Investing in the many? Sharing Economy continues to grow

The entry level for to-be founders are as low as ever. Starting a digital business usually doesn’t take more than buying a domain for offering your services, and creating a Facebook …

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The entry level for to-be founders are as low as ever. Starting a digital business usually doesn’t take more than buying a domain for offering your services, and creating a Facebook page as a gratuitous marketing tool. The costs of setting up your own website are insubstantial compared to the classic brick and mortar model.

This ease of access in combination with the economic recession and hence people’s desire to find alternatives for supplementing their incomes has proven to be a fertile ground for the so-called Sharing Economy.

According to a report presented at the Financial Times Sharing Economy Summit, the new industry’s value rose to $15 billion in just seven years – that is four billion more than Facebook, Google and Yahoo’s growth combined.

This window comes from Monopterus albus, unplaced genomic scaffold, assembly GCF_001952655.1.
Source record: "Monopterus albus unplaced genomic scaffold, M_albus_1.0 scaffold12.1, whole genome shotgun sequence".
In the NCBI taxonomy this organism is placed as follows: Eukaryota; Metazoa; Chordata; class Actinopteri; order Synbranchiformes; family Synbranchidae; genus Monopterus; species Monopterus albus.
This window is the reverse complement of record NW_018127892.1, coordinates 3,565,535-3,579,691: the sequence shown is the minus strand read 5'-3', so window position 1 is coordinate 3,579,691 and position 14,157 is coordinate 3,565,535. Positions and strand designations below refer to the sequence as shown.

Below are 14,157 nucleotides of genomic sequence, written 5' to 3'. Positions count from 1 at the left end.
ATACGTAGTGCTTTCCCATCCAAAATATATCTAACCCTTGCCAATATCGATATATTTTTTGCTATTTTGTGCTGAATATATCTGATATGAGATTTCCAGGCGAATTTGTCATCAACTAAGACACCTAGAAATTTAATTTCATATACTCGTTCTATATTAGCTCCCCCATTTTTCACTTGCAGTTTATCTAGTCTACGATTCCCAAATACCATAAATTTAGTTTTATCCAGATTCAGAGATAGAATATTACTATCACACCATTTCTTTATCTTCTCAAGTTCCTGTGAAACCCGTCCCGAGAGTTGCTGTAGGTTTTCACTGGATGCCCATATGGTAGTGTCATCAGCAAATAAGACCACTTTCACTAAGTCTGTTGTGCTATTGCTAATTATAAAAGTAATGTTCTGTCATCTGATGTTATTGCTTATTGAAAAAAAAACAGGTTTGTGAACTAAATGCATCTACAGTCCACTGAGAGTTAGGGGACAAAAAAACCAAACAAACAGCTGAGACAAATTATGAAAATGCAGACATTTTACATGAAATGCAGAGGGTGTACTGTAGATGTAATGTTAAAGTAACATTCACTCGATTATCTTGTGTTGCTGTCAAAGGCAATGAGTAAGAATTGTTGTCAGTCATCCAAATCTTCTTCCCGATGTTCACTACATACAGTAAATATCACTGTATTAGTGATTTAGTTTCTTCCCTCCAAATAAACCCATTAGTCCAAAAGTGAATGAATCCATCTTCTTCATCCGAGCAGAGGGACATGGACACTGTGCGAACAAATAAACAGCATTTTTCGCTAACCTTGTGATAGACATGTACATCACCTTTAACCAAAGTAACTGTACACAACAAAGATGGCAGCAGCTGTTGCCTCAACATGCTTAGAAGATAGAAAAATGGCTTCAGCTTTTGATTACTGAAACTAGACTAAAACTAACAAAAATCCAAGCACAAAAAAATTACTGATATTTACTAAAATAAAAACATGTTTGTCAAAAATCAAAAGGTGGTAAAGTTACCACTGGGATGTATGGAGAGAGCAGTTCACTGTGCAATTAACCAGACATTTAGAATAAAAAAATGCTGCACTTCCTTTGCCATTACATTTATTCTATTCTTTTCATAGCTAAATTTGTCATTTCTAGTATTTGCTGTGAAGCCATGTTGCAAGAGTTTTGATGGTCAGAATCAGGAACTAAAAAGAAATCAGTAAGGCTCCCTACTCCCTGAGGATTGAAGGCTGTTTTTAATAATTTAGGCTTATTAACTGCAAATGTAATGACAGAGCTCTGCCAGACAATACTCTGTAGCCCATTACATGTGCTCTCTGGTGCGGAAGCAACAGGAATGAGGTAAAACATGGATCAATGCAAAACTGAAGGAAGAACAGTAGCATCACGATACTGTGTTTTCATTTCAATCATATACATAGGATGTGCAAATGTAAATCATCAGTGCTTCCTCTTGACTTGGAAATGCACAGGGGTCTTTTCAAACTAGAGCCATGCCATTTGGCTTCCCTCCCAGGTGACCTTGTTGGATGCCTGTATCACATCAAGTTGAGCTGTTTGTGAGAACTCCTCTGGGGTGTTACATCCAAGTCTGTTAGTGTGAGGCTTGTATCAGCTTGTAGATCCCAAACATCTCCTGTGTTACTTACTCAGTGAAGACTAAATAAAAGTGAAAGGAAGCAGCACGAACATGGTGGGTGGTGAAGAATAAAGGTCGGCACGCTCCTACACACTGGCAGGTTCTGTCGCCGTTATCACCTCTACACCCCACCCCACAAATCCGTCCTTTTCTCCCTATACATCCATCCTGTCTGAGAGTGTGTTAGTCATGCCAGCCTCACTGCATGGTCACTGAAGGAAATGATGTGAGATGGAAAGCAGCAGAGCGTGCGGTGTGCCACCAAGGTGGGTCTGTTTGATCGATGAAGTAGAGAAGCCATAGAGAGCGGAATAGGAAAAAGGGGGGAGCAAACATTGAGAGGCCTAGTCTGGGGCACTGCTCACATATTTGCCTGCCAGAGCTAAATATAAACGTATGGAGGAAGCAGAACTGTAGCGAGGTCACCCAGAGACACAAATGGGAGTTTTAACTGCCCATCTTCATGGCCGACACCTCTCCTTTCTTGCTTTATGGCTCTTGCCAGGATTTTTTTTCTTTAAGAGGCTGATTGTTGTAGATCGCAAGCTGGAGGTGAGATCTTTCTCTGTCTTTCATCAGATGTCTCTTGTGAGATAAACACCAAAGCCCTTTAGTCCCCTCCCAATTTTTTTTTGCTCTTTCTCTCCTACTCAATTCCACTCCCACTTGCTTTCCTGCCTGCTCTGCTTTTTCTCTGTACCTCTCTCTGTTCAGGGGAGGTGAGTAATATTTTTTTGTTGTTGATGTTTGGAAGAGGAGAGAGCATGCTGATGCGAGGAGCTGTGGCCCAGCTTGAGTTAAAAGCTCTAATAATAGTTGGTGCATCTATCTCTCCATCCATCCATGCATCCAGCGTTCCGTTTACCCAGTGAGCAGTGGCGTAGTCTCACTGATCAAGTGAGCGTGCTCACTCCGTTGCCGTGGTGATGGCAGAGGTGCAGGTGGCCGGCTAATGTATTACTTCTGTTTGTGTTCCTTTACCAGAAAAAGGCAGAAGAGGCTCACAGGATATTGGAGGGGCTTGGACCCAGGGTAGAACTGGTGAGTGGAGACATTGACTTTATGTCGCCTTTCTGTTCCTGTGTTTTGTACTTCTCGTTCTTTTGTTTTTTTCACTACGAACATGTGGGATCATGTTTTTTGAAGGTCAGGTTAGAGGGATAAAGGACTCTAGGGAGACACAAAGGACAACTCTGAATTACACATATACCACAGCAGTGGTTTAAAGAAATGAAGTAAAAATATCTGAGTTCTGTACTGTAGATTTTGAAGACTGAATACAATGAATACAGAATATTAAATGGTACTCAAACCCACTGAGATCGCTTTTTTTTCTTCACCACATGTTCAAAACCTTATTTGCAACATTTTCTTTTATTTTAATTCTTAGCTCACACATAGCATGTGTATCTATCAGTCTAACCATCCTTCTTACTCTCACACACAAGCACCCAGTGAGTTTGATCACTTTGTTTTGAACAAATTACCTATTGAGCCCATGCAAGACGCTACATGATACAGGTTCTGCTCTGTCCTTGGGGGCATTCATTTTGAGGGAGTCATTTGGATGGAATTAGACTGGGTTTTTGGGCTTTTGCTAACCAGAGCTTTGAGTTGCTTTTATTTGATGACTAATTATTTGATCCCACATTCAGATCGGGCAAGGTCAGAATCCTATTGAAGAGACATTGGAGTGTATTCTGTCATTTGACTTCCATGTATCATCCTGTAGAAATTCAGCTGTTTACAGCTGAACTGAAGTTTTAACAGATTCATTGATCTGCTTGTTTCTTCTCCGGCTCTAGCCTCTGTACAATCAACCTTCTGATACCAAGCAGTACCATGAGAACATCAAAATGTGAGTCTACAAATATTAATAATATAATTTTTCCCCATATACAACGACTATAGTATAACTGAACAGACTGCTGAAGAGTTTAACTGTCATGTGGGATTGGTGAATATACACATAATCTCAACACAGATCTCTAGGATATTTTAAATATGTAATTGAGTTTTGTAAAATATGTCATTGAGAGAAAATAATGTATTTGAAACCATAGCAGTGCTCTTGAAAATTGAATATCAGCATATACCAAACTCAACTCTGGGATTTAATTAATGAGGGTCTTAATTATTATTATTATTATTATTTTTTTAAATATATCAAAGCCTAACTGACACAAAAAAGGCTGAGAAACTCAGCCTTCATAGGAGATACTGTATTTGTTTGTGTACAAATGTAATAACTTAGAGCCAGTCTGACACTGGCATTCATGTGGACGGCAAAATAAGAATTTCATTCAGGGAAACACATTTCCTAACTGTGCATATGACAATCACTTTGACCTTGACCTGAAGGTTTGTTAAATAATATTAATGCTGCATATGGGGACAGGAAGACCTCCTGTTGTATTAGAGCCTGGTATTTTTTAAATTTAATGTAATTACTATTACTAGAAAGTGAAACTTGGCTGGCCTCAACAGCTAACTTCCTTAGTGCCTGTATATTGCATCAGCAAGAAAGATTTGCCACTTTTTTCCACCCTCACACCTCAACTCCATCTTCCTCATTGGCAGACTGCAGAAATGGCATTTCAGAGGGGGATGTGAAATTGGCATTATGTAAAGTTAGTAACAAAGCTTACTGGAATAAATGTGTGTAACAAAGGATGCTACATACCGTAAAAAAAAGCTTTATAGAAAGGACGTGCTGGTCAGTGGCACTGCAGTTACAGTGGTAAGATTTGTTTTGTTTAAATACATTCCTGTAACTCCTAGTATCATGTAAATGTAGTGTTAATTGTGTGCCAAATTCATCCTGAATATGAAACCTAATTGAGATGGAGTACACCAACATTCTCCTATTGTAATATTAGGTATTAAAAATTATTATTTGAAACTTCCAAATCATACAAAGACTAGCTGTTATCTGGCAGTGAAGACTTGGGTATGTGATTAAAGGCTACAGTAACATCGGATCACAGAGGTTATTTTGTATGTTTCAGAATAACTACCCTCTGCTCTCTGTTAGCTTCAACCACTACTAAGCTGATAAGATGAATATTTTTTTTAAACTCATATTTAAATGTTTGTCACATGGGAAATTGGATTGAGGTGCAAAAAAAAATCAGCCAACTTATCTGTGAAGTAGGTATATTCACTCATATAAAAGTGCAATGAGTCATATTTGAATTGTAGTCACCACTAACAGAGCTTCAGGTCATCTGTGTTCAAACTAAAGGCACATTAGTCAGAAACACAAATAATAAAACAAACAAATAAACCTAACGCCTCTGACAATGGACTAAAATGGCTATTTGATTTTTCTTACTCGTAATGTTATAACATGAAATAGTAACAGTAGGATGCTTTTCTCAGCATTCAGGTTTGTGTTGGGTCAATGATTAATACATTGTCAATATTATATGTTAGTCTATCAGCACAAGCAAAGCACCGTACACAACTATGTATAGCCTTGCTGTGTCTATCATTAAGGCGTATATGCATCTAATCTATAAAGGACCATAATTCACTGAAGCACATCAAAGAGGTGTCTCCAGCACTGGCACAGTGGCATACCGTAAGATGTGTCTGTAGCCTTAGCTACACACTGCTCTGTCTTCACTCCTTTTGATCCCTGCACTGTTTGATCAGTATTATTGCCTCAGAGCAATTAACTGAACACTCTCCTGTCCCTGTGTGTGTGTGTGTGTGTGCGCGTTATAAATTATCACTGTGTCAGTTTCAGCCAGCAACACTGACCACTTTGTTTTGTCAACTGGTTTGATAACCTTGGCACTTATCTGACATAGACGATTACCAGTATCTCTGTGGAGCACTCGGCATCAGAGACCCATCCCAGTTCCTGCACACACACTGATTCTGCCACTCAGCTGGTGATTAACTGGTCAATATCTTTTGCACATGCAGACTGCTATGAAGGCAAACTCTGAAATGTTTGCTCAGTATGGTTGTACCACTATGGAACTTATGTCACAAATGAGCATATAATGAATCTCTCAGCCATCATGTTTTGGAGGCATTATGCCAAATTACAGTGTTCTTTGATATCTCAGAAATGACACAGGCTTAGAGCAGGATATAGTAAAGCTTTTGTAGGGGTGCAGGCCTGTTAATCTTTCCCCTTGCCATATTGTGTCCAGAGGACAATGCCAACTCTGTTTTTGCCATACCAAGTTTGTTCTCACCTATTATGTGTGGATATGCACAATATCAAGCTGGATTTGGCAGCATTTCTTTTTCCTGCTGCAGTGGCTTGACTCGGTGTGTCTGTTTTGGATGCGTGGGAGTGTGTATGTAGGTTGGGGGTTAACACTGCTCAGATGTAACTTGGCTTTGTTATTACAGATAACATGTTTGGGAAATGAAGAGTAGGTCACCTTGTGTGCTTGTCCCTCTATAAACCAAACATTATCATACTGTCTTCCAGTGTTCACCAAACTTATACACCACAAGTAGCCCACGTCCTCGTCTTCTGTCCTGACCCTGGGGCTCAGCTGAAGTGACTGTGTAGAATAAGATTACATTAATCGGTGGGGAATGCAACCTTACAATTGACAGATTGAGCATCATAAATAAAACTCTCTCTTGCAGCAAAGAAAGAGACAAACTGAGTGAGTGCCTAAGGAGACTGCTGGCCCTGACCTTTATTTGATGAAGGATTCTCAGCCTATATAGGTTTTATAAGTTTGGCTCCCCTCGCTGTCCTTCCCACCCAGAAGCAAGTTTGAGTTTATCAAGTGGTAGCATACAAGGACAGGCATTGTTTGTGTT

It is estimated that the combined value of the Sharing Economy is set to grow to $14 billion by 2025 in Europe and with enormous potential in emerging markets the international value could even rise above $300 billion in the next decade.

But what counts as part of the new industry? Some call it a peer-to-peer renting system with the help of the internet, others even an alternative to our current economic system. What’s certain is that the Sharing Economy offers an enormous market for investment opportunities.

The industry’s poster child Airbnb has closed its latest round of funding with $500 million, led by private equity firm TPG and continues to cause streams of cold sweat erupting at hotel chain’s board meetings. The internet page for renting and offering private accommodations is currently being valued at $10 billion.

It appears that the Sharing Economy is here to stay, as it presents innumerable opportunities for people to get involved – whether it may be as a consumer, a supplier – or as an investor.

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